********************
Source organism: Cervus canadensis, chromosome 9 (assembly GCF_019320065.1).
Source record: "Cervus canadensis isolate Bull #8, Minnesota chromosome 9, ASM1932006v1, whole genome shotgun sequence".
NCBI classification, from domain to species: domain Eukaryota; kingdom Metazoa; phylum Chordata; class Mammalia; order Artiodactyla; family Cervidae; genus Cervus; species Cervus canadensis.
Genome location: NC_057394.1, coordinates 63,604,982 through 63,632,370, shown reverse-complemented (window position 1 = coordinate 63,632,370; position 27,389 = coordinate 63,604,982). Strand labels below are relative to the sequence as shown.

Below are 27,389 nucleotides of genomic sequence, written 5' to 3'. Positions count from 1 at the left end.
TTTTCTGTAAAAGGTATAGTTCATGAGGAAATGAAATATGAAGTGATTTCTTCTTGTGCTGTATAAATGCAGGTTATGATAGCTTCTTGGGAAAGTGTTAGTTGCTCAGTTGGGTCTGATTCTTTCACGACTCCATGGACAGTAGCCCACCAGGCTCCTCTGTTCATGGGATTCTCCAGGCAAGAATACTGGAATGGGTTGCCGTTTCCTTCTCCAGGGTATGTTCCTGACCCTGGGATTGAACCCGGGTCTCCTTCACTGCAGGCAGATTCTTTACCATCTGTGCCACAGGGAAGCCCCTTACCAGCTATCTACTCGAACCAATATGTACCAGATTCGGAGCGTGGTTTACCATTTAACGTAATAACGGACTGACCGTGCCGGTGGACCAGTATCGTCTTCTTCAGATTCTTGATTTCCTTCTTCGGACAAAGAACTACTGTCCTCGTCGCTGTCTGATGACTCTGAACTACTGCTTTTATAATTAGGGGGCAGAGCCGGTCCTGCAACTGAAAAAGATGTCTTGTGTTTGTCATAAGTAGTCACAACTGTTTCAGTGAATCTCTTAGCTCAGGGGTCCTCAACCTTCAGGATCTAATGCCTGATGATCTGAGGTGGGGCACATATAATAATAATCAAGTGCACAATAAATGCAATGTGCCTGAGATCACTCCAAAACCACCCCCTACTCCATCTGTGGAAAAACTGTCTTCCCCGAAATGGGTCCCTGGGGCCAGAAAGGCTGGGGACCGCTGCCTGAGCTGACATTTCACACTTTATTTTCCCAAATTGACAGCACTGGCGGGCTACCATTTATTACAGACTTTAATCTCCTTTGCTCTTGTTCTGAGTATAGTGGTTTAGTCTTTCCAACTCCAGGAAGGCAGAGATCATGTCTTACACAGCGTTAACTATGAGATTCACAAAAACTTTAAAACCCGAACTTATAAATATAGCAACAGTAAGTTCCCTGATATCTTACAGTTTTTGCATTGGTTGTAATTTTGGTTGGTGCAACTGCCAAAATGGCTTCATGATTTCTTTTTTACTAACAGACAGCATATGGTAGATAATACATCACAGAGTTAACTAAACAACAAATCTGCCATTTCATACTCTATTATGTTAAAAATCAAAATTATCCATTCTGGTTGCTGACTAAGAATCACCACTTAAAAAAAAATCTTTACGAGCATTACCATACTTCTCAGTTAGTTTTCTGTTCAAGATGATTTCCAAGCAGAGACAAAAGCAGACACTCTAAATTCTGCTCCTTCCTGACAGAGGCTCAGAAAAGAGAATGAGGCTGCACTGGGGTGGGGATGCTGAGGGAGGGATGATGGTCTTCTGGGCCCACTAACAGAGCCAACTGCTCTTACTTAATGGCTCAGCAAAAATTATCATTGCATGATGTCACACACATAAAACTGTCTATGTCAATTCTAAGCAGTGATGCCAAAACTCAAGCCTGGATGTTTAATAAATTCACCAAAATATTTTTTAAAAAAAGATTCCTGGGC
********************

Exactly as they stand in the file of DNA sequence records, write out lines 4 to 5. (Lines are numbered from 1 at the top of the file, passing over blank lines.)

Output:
Genome location: NC_057394.1, coordinates 63,604,982 through 63,632,370, shown reverse-complemented (window position 1 = coordinate 63,632,370; position 27,389 = coordinate 63,604,982). Strand labels below are relative to the sequence as shown.

Below are 27,389 nucleotides of genomic sequence, written 5' to 3'. Positions count from 1 at the left end.